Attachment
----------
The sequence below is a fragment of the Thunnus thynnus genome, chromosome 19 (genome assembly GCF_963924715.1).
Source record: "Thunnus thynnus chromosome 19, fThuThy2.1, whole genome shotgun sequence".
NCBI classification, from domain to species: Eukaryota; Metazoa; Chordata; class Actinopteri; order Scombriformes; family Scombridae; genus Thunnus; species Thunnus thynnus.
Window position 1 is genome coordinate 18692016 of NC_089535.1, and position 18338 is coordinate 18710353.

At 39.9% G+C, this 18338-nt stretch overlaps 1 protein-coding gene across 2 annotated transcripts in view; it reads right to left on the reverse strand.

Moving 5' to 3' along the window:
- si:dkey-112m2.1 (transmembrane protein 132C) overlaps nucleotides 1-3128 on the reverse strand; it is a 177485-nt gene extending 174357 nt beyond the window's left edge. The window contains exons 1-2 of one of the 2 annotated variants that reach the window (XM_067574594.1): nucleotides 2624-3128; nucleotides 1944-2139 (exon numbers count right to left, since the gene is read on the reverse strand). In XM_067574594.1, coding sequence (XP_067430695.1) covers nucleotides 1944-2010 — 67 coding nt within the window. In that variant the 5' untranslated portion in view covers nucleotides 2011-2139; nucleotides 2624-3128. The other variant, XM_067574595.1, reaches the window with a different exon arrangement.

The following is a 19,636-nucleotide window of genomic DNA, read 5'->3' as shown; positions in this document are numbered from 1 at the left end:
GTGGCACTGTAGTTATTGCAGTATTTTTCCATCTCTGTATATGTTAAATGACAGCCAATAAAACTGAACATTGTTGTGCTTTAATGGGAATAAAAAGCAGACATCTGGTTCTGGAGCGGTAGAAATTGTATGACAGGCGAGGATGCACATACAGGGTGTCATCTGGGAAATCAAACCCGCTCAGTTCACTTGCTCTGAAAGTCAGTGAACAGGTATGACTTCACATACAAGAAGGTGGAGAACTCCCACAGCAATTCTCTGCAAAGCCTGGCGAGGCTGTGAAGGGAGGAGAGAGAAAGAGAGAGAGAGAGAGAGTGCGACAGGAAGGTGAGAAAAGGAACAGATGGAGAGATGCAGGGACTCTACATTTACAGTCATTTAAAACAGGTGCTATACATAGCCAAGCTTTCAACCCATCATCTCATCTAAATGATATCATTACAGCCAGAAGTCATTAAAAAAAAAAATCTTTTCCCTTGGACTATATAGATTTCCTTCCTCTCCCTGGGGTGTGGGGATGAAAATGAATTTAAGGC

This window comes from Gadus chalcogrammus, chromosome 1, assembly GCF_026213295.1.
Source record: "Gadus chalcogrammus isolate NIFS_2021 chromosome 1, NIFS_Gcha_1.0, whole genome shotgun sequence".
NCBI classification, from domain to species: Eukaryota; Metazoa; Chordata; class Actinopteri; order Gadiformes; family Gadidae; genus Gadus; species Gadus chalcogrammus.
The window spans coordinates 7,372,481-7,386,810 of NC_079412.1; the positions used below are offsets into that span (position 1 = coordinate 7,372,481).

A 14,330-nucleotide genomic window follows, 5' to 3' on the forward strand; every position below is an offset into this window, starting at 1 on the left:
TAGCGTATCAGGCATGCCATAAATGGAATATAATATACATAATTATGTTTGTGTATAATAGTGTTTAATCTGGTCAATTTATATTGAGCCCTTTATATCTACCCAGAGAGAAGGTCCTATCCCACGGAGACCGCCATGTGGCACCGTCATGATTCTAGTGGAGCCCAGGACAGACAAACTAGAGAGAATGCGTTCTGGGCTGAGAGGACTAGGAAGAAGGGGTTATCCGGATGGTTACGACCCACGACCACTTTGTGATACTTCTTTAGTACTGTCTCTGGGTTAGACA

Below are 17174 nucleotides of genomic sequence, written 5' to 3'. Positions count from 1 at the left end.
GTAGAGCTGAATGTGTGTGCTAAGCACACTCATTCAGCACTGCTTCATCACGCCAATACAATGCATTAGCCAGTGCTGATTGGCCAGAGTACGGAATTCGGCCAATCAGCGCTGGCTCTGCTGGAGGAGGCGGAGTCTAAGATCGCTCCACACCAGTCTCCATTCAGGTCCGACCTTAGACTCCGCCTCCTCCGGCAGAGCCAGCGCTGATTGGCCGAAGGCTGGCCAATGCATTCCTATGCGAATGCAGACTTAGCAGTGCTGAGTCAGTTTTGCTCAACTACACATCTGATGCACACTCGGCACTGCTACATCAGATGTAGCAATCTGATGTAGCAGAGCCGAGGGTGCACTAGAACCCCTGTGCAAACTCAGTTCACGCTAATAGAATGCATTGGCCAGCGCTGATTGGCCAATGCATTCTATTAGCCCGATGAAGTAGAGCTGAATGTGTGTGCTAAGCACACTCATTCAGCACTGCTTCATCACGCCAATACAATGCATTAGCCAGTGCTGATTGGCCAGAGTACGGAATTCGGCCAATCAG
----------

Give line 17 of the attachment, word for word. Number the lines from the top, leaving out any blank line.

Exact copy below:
GTAGAGCTGAATGTGTGTGCTAAGCACACTCATTCAGCACTGCTTCATCACGCCAATACAATGCATTAGCCAGTGCTGATTGGCCAGAGTACGGAATTCGGCCAATCAGCGCTGGCTCTGCTGGAGGAGGCGGAGTCTAAGATCGCTCCACACCAGTCTCCATTCAGGTCCGACCTTAGACTCCGCCTCCTCCGGCAGAGCCAGCGCTGATTGGCCGAAGGCTGGCCAATGCATTCCTATGCGAATGCAGACTTAGCAGTGCTGAGTCAGTTTTGCTCAACTACACATCTGATGCACACTCGGCACTGCTACATCAGATGTAGCAATCTGATGTAGCAGAGCCGAGGGTGCACTAGAACCCCTGTGCAAACTCAGTTCACGCTAATAGAATGCATTGGCCAGCGCTGATTGGCCAATGCATTCTATTAGCCCGATGAAGTAGAGCTGAATGTGTGTGCTAAGCACACTCATTCAGCACTGCTTCATCACGCCAATACAATGCATTAGCCAGTGCTGATTGGCCAGAGTACGGAATTCGGCCAATCAG